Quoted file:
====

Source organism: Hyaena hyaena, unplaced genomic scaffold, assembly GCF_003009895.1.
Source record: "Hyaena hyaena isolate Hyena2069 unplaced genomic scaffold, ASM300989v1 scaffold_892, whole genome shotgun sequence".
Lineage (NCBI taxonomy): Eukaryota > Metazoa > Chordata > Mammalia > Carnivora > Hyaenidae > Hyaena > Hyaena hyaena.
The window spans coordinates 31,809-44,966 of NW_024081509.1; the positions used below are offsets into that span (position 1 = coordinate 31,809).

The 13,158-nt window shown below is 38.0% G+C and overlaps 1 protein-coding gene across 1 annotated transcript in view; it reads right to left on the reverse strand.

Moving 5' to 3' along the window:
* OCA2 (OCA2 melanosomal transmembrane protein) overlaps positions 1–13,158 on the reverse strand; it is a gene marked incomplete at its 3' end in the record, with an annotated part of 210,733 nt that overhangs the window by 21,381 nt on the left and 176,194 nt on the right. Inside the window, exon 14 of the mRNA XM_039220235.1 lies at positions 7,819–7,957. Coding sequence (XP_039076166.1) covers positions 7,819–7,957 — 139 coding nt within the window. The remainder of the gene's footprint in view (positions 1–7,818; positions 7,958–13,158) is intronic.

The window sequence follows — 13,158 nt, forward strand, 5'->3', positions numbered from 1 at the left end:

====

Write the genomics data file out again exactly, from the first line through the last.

Source organism: Hyaena hyaena, unplaced genomic scaffold, assembly GCF_003009895.1.
Source record: "Hyaena hyaena isolate Hyena2069 unplaced genomic scaffold, ASM300989v1 scaffold_892, whole genome shotgun sequence".
Lineage (NCBI taxonomy): Eukaryota > Metazoa > Chordata > Mammalia > Carnivora > Hyaenidae > Hyaena > Hyaena hyaena.
The window spans coordinates 31,809-44,966 of NW_024081509.1; the positions used below are offsets into that span (position 1 = coordinate 31,809).

The 13,158-nt window shown below is 38.0% G+C and overlaps 1 protein-coding gene across 1 annotated transcript in view; it reads right to left on the reverse strand.

Moving 5' to 3' along the window:
* OCA2 (OCA2 melanosomal transmembrane protein) overlaps positions 1–13,158 on the reverse strand; it is a gene marked incomplete at its 3' end in the record, with an annotated part of 210,733 nt that overhangs the window by 21,381 nt on the left and 176,194 nt on the right. Inside the window, exon 14 of the mRNA XM_039220235.1 lies at positions 7,819–7,957. Coding sequence (XP_039076166.1) covers positions 7,819–7,957 — 139 coding nt within the window. The remainder of the gene's footprint in view (positions 1–7,818; positions 7,958–13,158) is intronic.

The window sequence follows — 13,158 nt, forward strand, 5'->3', positions numbered from 1 at the left end: